“It’s going okay,” said 4-H Council President Devin Bell this morning. “We’re trying to get some things written up and agreed to.”
Next week, the 4-H Council—a body consisting of youth club members—will decide whether or not to sell 240 acres of land to Navy Federal Credit Union, which hopes to expand on the property. The organization is being offered $3.6 million from Navy Fed and Escambia County is kicking in $1.5 million toward a new facility to be used for 4-H purposes and other county uses on a 23-acre parcel of property neighboring the existing Escambia County Extension Office, a University of Florida-related entity which operates 4-H.
Last night, the extension office held an informational meeting.
“We’re trying to just clarify to the youth what they will be voting on,” said Keith Diem, associate dean and state 4-H program leader with the University of Florida/IFAS Extension.
Diem attended the meeting last night. He took a break from driving through an Interstate-10 rainstorm en route back to Gainesville today and spoke about his Pensacola visit.
“We learned a little bit last night that added clarity to the document,” Diem said.
Specifically, the ideas presented by a group calling itself Friends of 4-H entered into the official conversation. The group voices concerns that have been expressed before—namely, that the 4-Hers are not getting a fair trade and not being listened to.
“I’m familiar with them,” said Bell. “I support some of the things they’re doing.”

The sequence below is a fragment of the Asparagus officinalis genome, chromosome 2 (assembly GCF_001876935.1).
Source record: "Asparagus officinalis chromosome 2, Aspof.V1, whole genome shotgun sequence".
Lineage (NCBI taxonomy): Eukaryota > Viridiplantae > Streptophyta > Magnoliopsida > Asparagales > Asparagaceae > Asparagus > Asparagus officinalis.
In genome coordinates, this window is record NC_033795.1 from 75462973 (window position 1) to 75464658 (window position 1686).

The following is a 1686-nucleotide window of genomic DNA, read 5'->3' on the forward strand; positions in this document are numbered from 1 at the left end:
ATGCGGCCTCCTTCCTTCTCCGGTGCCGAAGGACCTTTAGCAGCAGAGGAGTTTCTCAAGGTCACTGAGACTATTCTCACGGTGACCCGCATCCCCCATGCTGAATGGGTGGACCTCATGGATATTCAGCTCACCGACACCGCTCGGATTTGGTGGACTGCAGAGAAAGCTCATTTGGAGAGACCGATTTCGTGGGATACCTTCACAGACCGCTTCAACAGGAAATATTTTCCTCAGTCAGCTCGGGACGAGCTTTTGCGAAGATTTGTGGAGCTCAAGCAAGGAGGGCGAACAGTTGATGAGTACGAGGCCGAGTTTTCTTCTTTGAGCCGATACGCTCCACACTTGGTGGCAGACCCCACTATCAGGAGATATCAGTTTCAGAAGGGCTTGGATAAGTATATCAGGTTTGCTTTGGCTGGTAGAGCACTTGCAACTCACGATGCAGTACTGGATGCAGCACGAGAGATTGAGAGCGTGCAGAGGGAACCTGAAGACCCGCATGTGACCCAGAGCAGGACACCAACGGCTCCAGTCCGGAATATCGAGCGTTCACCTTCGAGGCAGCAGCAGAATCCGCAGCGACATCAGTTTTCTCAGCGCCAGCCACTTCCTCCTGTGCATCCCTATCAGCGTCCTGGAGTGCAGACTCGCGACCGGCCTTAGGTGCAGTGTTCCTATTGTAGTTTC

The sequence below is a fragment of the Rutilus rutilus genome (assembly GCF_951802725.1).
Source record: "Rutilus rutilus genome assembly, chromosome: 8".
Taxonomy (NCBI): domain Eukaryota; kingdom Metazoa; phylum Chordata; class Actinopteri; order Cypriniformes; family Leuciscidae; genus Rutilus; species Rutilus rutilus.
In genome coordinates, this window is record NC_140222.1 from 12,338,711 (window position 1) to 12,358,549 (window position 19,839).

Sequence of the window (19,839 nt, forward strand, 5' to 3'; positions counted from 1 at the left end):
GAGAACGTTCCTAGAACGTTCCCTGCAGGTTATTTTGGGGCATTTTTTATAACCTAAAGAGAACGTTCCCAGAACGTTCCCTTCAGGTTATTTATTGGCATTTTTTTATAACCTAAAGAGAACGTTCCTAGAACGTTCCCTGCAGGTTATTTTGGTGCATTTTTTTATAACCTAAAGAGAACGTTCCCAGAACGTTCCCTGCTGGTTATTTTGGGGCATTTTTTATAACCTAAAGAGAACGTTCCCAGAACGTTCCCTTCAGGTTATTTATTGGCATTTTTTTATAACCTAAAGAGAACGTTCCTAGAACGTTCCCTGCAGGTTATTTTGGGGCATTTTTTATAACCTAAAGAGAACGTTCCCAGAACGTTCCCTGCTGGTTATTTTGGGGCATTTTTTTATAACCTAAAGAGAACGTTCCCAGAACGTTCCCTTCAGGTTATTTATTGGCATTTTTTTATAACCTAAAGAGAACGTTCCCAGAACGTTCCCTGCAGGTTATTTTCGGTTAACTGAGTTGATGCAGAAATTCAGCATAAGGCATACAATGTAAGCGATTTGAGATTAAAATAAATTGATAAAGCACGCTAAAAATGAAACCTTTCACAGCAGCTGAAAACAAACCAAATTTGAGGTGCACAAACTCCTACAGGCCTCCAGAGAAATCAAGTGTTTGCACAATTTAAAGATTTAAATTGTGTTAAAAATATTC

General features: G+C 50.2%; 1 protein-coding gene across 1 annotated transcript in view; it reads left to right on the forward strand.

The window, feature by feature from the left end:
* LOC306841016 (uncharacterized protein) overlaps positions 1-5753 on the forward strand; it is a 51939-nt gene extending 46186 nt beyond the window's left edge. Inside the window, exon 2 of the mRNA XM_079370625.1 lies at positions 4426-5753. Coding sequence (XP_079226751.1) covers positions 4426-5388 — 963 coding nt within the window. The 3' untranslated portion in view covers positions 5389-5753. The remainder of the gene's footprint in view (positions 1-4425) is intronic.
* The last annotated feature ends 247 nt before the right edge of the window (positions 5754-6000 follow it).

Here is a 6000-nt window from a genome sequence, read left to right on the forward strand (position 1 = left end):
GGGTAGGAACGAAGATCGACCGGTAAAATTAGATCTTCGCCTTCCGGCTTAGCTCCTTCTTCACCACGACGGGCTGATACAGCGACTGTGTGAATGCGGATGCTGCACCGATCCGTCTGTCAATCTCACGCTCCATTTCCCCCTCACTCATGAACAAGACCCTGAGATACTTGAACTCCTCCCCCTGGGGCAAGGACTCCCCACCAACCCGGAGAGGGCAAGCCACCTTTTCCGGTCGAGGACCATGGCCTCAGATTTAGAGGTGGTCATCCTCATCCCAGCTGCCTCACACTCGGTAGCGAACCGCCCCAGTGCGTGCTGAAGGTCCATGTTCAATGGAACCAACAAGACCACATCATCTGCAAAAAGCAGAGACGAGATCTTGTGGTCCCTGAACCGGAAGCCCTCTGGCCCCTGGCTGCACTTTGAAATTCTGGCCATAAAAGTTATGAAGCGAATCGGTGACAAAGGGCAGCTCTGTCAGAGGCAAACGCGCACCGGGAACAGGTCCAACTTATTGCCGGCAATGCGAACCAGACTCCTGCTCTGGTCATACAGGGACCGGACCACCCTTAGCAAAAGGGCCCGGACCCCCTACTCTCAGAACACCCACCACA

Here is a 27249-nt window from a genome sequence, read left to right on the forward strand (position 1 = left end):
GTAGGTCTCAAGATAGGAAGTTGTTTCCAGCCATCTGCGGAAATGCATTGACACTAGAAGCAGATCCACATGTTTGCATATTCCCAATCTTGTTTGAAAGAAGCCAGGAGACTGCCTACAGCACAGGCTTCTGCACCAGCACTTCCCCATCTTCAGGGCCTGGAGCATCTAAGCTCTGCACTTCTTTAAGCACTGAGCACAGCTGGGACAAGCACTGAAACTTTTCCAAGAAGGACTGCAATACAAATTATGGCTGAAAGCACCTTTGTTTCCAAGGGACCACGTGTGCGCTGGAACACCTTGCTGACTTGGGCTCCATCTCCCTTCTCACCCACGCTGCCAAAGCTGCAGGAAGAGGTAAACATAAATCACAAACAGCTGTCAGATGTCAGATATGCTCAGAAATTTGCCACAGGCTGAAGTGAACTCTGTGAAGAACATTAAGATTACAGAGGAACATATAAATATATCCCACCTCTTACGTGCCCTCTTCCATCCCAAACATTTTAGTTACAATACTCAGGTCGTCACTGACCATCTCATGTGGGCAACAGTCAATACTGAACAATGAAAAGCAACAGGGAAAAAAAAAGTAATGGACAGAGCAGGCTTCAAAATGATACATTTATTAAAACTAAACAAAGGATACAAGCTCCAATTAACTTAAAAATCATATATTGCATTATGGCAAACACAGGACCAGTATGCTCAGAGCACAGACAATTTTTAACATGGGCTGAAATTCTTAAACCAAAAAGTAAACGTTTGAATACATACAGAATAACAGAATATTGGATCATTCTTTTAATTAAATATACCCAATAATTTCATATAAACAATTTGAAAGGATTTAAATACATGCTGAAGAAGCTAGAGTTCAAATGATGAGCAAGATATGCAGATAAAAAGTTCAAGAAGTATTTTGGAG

Friends of 4-H have presented an alternative to the offer currently on the table. The group has proposed, among other thing, using the money from the Navy Fed sale to purchase the Bayer Crop Science Facility, a 250-acre piece of property in Molino.
In the agreement currently being drawn up for the 4-H Council to vote on, language is being include so that the Friends of 4-H thread is explored if the sale is approved. The final decision—to accept the existing offer of pursue other alternatives—would be determined by the UF/IFAS Extension. The 4-H Council makes only a ‘yes’ or ‘no’ vote on weather to sell.
Bell said that the youths’ involvement post-sale has been a sticking point among some 4-H members. He said the detail could make or break the sale-vote.
“I think that can have a lot of influence,” Bell said.
Diem said that the agreement being written will include provisions—should the 4-H Council approve the sale—for an advisory board to look into alternatives to the current option—“and there will be various people on the board, including 4-H youth.”
“That is absolutely going to happen,” Diem said.
In an email last week to Whitney Fike, a former 4-H member and co-founder of Friends of 4-H, Diem clarified that the youth would only be determining if the land was to be sold, not the details to follow. He said the 4-H youth had been subjected to “undue pressure” as a result of their responsibility in the process and cautioned Fike from adding stress by burdening the 4-H members with the pressure of deciding post-sale details.
“Those options will, more appropriately, be in the hands of the adults after the youth vote,” Diem wrote.
Driving back from Pensacola today, Diem said that the concerns he heard expressed during his visit will be addressed in the memorandum being drafted for the 4-H Council to vote on. The agreement should be ready for review by tomorrow.
Bell said he’s waiting to see the document. He said the process is rolling along and that he’s hoping the youth are accommodated.
“It’s been kind of a pain to get the document written up, but other than that—” the 4-H Council President said before pausing to pivot a final thought. “—they say they’re going to keep us involved.”